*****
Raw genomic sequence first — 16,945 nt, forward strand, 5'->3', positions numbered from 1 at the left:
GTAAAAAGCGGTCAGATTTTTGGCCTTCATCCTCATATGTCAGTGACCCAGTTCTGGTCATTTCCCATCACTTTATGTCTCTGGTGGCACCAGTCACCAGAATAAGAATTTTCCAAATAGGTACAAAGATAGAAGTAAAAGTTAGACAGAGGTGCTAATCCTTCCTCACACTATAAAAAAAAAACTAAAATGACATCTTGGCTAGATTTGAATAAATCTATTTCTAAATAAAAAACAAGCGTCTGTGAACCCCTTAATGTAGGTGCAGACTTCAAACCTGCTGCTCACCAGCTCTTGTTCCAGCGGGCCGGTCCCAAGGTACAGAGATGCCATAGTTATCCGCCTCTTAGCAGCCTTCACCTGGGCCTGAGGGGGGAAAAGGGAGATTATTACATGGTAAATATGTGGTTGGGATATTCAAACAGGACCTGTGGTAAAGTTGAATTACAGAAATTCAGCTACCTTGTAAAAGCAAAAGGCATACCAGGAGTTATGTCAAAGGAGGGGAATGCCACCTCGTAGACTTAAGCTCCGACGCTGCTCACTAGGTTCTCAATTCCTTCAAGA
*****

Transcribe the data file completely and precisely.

Raw genomic sequence first — 16,945 nt, forward strand, 5'->3', positions numbered from 1 at the left:
GTAAAAAGCGGTCAGATTTTTGGCCTTCATCCTCATATGTCAGTGACCCAGTTCTGGTCATTTCCCATCACTTTATGTCTCTGGTGGCACCAGTCACCAGAATAAGAATTTTCCAAATAGGTACAAAGATAGAAGTAAAAGTTAGACAGAGGTGCTAATCCTTCCTCACACTATAAAAAAAAAACTAAAATGACATCTTGGCTAGATTTGAATAAATCTATTTCTAAATAAAAAACAAGCGTCTGTGAACCCCTTAATGTAGGTGCAGACTTCAAACCTGCTGCTCACCAGCTCTTGTTCCAGCGGGCCGGTCCCAAGGTACAGAGATGCCATAGTTATCCGCCTCTTAGCAGCCTTCACCTGGGCCTGAGGGGGGAAAAGGGAGATTATTACATGGTAAATATGTGGTTGGGATATTCAAACAGGACCTGTGGTAAAGTTGAATTACAGAAATTCAGCTACCTTGTAAAAGCAAAAGGCATACCAGGAGTTATGTCAAAGGAGGGGAATGCCACCTCGTAGACTTAAGCTCCGACGCTGCTCACTAGGTTCTCAATTCCTTCAAGA